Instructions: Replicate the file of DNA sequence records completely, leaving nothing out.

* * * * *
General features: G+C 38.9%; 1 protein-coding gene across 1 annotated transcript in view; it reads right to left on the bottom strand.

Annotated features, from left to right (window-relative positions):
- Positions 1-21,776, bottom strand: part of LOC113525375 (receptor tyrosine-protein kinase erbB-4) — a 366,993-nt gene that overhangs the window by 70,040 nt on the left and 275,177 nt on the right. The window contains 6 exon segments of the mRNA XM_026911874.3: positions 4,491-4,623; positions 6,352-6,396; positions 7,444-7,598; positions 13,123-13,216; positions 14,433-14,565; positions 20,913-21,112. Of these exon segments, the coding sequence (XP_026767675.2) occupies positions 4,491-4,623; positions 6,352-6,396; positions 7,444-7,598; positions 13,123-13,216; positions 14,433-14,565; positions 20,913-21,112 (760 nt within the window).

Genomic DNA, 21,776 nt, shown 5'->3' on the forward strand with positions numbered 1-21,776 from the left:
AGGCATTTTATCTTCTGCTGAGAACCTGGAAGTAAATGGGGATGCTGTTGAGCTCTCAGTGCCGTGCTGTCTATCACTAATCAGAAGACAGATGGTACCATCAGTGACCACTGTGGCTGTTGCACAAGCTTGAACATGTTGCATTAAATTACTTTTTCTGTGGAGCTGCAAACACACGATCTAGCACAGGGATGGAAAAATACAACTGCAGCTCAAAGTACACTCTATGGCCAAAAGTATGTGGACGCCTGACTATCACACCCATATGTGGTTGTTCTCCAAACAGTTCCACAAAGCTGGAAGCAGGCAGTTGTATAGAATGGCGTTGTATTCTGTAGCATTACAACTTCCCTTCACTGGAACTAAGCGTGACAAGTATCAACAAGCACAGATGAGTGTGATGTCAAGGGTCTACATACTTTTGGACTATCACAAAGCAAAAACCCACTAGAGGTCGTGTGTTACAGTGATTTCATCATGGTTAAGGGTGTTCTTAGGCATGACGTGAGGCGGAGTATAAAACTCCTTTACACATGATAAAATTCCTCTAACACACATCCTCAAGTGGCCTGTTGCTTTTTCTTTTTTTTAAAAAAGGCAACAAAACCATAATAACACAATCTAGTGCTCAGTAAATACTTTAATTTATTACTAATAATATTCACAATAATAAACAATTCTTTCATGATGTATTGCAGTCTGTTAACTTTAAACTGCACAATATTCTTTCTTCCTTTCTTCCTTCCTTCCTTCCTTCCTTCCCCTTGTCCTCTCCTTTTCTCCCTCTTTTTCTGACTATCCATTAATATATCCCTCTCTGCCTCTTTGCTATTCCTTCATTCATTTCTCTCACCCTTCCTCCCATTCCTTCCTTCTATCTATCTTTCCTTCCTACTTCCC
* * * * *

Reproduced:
General features: G+C 38.9%; 1 protein-coding gene across 1 annotated transcript in view; it reads right to left on the bottom strand.

Annotated features, from left to right (window-relative positions):
- Positions 1-21,776, bottom strand: part of LOC113525375 (receptor tyrosine-protein kinase erbB-4) — a 366,993-nt gene that overhangs the window by 70,040 nt on the left and 275,177 nt on the right. The window contains 6 exon segments of the mRNA XM_026911874.3: positions 4,491-4,623; positions 6,352-6,396; positions 7,444-7,598; positions 13,123-13,216; positions 14,433-14,565; positions 20,913-21,112. Of these exon segments, the coding sequence (XP_026767675.2) occupies positions 4,491-4,623; positions 6,352-6,396; positions 7,444-7,598; positions 13,123-13,216; positions 14,433-14,565; positions 20,913-21,112 (760 nt within the window).

Genomic DNA, 21,776 nt, shown 5'->3' on the forward strand with positions numbered 1-21,776 from the left:
AGGCATTTTATCTTCTGCTGAGAACCTGGAAGTAAATGGGGATGCTGTTGAGCTCTCAGTGCCGTGCTGTCTATCACTAATCAGAAGACAGATGGTACCATCAGTGACCACTGTGGCTGTTGCACAAGCTTGAACATGTTGCATTAAATTACTTTTTCTGTGGAGCTGCAAACACACGATCTAGCACAGGGATGGAAAAATACAACTGCAGCTCAAAGTACACTCTATGGCCAAAAGTATGTGGACGCCTGACTATCACACCCATATGTGGTTGTTCTCCAAACAGTTCCACAAAGCTGGAAGCAGGCAGTTGTATAGAATGGCGTTGTATTCTGTAGCATTACAACTTCCCTTCACTGGAACTAAGCGTGACAAGTATCAACAAGCACAGATGAGTGTGATGTCAAGGGTCTACATACTTTTGGACTATCACAAAGCAAAAACCCACTAGAGGTCGTGTGTTACAGTGATTTCATCATGGTTAAGGGTGTTCTTAGGCATGACGTGAGGCGGAGTATAAAACTCCTTTACACATGATAAAATTCCTCTAACACACATCCTCAAGTGGCCTGTTGCTTTTTCTTTTTTTTAAAAAAGGCAACAAAACCATAATAACACAATCTAGTGCTCAGTAAATACTTTAATTTATTACTAATAATATTCACAATAATAAACAATTCTTTCATGATGTATTGCAGTCTGTTAACTTTAAACTGCACAATATTCTTTCTTCCTTTCTTCCTTCCTTCCTTCCTTCCTTCCCCTTGTCCTCTCCTTTTCTCCCTCTTTTTCTGACTATCCATTAATATATCCCTCTCTGCCTCTTTGCTATTCCTTCATTCATTTCTCTCACCCTTCCTCCCATTCCTTCCTTCTATCTATCTTTCCTTCCTACTTCCC